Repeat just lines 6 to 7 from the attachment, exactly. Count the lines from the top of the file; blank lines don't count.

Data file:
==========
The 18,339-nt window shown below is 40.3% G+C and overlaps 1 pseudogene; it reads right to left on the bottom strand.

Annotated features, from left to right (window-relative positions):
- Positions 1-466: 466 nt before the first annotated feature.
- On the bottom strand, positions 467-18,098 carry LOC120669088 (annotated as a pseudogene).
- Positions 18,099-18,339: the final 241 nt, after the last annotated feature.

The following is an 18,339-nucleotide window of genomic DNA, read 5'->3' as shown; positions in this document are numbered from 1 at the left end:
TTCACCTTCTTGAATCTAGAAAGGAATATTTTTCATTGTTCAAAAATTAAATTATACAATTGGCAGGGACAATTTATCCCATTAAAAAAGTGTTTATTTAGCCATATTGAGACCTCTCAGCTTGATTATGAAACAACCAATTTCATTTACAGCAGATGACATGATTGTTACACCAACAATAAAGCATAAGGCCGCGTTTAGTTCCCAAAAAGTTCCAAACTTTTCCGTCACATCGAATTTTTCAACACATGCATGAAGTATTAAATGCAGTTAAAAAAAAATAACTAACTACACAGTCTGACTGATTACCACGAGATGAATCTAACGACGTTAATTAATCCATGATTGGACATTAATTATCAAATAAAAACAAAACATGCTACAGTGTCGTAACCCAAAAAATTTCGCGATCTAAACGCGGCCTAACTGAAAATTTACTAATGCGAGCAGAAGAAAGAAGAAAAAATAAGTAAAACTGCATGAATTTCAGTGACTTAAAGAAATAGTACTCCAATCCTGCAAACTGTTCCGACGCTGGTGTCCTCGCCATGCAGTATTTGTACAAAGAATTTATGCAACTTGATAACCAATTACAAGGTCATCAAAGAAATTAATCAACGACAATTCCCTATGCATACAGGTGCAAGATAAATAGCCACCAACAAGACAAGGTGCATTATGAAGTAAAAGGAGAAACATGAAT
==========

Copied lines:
The following is an 18,339-nucleotide window of genomic DNA, read 5'->3' as shown; positions in this document are numbered from 1 at the left end:
TTCACCTTCTTGAATCTAGAAAGGAATATTTTTCATTGTTCAAAAATTAAATTATACAATTGGCAGGGACAATTTATCCCATTAAAAAAGTGTTTATTTAGCCATATTGAGACCTCTCAGCTTGATTATGAAACAACCAATTTCATTTACAGCAGATGACATGATTGTTACACCAACAATAAAGCATAAGGCCGCGTTTAGTTCCCAAAAAGTTCCAAACTTTTCCGTCACATCGAATTTTTCAACACATGCATGAAGTATTAAATGCAGTTAAAAAAAAATAACTAACTACACAGTCTGACTGATTACCACGAGATGAATCTAACGACGTTAATTAATCCATGATTGGACATTAATTATCAAATAAAAACAAAACATGCTACAGTGTCGTAACCCAAAAAATTTCGCGATCTAAACGCGGCCTAACTGAAAATTTACTAATGCGAGCAGAAGAAAGAAGAAAAAATAAGTAAAACTGCATGAATTTCAGTGACTTAAAGAAATAGTACTCCAATCCTGCAAACTGTTCCGACGCTGGTGTCCTCGCCATGCAGTATTTGTACAAAGAATTTATGCAACTTGATAACCAATTACAAGGTCATCAAAGAAATTAATCAACGACAATTCCCTATGCATACAGGTGCAAGATAAATAGCCACCAACAAGACAAGGTGCATTATGAAGTAAAAGGAGAAACATGAAT